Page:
C# definition

I feel a little bit silly but when watching tutorial and now trying it myself, I cannot make this work properly. What do I need to change?

  double fRangeLength(double start, double end, double length){
    if (start > end) double jump = -length;
    else double jump = -length;
    return jump;
  }

example01.gh (4.2 KB)

should be

jump -= length

or do you want to assign the negative length?

even though you do it twice so the if statement doesnt make any sense.
also, you try to create the jump variable twice inside if block and return it outside the if block.

should look something like:

  double fRangeLength(double start, double end, double length)
{
   double jump = 0;

    if (start > end) 
       jump = -1 * length;
    else 
     jump -= length;

    return jump;
}

changing the if/else block to what you really want, be it invert or substract(even it doesnt make a difference here)

1 Like
 double fRangeLength(double start, double end, double length){
    // Function context
    if (start > end) {
        // if true context
        double jump = -length;
    } else { 
        // if false context
        double jump = -length;
    }
    return jump;
  }

If you declare a variable in a if-true-body, you just can use it in that context. In the same way, if you declare a variable in a function, you can not access it from a parent context.

1 Like

I have a curiosity question. Why is the public void with all functions and stuff below the private void?

So, by that, different from Python, C# first reads all the code and then starts working with it in the private void while in Python you have to place all functions before.
Is it correct that C# first reads all the code and then gonna work with it in the private void?

see here for a starter: https://www.geeksforgeeks.org/cil-or-msil-microsoft-intermediate-language-or-common-intermediate-language/

putting private or public methods/properties/fields first/second is a convention thing.

1 Like

private or public or protected are access modfiers. The are used to constrain the context of the calls. For example, if RunScript() is private, that means that you can not call Script_Instance.RunScript() from an upper context, just inside the class. Protected is similar, but the call can be done by a derived class.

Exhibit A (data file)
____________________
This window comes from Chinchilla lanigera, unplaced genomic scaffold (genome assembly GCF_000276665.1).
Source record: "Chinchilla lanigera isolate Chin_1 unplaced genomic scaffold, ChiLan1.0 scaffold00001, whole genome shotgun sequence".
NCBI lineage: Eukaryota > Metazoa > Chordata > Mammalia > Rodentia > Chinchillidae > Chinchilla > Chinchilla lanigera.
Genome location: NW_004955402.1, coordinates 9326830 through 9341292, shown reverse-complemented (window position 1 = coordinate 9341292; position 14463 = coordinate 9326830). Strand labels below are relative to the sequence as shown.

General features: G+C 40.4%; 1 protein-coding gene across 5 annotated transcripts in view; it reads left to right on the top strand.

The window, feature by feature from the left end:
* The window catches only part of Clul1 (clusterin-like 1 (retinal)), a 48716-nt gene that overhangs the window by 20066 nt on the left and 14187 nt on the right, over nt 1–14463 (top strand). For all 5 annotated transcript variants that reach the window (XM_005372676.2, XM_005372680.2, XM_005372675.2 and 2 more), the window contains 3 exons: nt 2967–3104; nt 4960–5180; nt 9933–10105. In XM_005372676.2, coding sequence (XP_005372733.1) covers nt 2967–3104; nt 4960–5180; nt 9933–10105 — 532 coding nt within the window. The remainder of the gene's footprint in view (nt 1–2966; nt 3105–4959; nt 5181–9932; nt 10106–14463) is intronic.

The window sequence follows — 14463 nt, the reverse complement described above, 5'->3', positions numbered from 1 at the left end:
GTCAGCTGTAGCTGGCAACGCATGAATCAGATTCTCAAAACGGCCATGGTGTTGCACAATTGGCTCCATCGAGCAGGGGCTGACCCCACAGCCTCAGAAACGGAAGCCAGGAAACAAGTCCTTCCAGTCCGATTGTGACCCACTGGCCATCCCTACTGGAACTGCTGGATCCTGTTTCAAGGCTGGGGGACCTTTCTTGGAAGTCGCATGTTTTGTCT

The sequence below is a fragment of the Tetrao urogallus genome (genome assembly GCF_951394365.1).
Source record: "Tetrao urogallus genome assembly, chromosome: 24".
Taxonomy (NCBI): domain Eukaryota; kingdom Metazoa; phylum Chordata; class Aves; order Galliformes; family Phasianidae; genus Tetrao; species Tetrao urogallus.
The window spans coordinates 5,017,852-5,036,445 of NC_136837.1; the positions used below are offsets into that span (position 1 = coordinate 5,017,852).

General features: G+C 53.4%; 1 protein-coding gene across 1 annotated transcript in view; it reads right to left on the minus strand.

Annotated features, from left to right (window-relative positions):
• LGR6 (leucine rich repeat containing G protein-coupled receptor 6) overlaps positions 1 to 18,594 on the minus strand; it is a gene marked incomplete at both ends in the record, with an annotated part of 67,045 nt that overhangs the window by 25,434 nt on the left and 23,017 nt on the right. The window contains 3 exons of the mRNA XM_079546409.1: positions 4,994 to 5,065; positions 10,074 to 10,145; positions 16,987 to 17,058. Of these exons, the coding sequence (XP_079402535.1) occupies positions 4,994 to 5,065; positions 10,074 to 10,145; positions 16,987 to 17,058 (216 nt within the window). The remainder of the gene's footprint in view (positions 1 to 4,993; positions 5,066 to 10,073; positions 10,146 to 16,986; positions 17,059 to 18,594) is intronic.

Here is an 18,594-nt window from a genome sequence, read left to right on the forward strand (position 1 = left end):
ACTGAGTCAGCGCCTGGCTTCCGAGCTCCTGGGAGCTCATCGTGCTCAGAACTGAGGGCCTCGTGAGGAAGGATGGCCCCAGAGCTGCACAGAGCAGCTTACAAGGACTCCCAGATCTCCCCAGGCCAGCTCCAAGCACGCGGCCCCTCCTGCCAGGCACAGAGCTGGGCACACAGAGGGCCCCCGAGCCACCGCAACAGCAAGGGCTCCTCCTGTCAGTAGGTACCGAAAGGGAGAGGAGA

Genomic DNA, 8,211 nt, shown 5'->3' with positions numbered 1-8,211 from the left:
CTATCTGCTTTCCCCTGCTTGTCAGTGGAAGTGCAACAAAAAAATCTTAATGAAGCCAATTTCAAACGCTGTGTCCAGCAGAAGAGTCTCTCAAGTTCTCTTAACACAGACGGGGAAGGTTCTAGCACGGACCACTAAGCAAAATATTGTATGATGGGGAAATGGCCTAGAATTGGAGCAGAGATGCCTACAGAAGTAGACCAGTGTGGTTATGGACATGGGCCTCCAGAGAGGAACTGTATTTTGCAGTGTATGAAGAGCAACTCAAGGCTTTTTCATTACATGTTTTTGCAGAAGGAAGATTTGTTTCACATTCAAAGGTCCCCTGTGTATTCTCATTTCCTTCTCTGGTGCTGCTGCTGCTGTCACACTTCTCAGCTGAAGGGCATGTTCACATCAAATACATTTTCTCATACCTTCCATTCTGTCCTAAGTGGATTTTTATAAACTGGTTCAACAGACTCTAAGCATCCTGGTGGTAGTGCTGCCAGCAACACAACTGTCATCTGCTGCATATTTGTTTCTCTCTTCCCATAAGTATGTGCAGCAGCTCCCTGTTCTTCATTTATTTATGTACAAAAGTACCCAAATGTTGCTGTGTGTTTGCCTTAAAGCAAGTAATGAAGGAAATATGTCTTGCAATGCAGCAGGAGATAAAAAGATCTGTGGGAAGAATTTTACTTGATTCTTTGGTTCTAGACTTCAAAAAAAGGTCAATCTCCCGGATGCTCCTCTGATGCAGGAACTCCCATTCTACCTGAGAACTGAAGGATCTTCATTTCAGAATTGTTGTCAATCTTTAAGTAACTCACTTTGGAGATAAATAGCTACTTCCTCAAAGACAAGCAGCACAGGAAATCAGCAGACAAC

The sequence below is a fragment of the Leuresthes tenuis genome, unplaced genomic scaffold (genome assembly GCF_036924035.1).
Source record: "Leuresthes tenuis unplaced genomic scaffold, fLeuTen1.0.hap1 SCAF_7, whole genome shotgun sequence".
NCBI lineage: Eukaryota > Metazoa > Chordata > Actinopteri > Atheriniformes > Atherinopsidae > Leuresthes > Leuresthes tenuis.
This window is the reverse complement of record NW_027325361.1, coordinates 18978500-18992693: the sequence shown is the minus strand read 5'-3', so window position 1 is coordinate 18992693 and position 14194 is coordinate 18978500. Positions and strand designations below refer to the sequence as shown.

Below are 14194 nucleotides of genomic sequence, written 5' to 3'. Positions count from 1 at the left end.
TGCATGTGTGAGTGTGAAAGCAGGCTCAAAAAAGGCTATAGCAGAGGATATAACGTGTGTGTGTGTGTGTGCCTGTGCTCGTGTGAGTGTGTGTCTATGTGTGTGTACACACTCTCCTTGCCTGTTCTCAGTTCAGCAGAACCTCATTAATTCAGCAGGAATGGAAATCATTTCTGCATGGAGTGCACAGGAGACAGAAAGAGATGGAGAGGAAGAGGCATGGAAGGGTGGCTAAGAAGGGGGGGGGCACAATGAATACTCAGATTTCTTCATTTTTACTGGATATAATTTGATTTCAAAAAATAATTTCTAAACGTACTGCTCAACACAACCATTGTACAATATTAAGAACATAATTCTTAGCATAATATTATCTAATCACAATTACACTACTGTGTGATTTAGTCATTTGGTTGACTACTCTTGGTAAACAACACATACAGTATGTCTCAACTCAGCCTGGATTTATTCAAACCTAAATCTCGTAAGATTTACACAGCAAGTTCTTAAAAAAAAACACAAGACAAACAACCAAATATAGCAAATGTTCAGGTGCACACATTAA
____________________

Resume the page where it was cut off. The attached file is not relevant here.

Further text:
void is a reserved word for methods that doesn’t return anything.

Well, first the precompiler read all the code to check that can be compiled without syntax erros. Do you mean that?

1 Like

oooohh, interesting, yes I meant that

So yes, before it start running the code, C# already knows what it can use. You don’t need to declare a method before you call it.

1 Like

About the braces. if I worked for one of you. Am I allowed to type as in example C?

Example A:

if (start > end) {
    // if true context
    double jump = -length;
} else { 
    // if false context
    double jump = -length;
}

Example B:

if (start > end){
  double jump = -1 * length;}
else{
  double jump -= length;}

Example C:

if (start > end){double jump = -1 * length;}
else{double jump -= length;}

When typing as in example C, you will not start looking like the character below because of the (misplaced) braces?

image

I am now thinking of placing everything in one line.

I dont know why you would do any of these things.

Refer to this post for some conventions in c#:

Its never wrong to stick to conventions people working on these things for decades have thought of(and yes, differing from them is also ok). No reason to make code harder to read.

1 Like

Yes, and you don’t need the braces if the if body is a single line. Even you can do a inline if statement:

double jump = (start > end)  ?  ifTrueDoSomething : ifFalseDoSomething;